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Wednesday, August 27, 2003
 
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Puppetry artist and scholar to give speech at Ohio University

ATHENS, Ohio (Feb. 2, 2007) -- Baseball is to the United States as wayang is to Indonesia. Wayang is an Indonesian form of puppetry and a guest professor from the University of California at Santa Cruz will be visiting Ohio University to present on the role of clowns in the art form. The speech takes place at 5 p.m. Monday, Feb. 5, in Putnam Hall room 227.

Kathy Foley is a professor of theatre arts and editor of the Asian Theatre Journal. Her speech, titled, "Clowns and Gurus: Narrative Clowns, Functional Clowns, and Cosmic Clowns in West Java" relates to one of Ohio University Professor Bill Condee's classes. He teaches interdisciplinary arts and currently the course is offered only at the graduate level.

Wayang in Java and Bali, islands of Indonesia, takes on several specific forms, including wayang kulit and wayang golek -- shadow and rod puppetry respectively. The traditional plot of the performances are Sanskirt epics called Mahabhrata and Ramayama. Each are of Indian and Hindu influence. Performances in Indonesia usually last all night, sometimes beginning around 9 p.m. and ending at dawn. One puppeteer performs the entire time.

"The role of the clown in wayang is traditionally of a servant that represents the indigenous people of Indonesia, but that character can also be a god," said Condee.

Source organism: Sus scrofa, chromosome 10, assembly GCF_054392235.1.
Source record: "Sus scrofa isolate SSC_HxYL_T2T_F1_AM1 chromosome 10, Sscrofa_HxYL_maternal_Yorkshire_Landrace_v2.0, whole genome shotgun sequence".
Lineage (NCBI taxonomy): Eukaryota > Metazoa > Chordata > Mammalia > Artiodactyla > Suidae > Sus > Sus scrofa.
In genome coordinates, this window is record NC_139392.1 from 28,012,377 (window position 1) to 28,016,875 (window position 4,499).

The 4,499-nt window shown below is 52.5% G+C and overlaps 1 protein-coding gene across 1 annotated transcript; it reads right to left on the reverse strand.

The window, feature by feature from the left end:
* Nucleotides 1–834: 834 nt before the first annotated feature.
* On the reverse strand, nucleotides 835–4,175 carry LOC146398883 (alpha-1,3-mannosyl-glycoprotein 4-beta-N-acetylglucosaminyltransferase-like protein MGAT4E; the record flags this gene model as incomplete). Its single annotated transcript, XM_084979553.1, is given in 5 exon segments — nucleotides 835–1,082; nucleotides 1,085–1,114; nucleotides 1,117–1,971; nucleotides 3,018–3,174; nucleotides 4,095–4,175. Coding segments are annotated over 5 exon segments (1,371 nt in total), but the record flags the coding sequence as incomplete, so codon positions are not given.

The clown can also serve as the voice of the puppeteer and usually makes jokes and comments on political and social issues. Condee traveled and studied wayang in Asia last summer and plans to return this year. At some performances, it was mentioned that there was an American professor in the audience.

During his travels, he encountered performers everywhere who asked if he knew Kathy Foley. "She's one of the most important artists and scholars of Southeast Asian studies in America and was one of the first to legitimize wayang as a performance art and an academic topic," Condee said.

In Indonesia, she is recognized as an important scholar and ambassador. As an art form practiced almost exclusively by men, Foley is a groundbreaking performer as a woman and is largely accepted in the discipline.

Condee encourages anyone who has an interest in learning about Indonesian culture or the world, or anyone who would like to understand the role of ancient Sanskrit epics in contemporary culture.

"And, clowns and puppets are fun," he said with a smile.

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Media Contact: Media Specialist George Mauzy, 740-597-1794 or mauzy@ohio.edu

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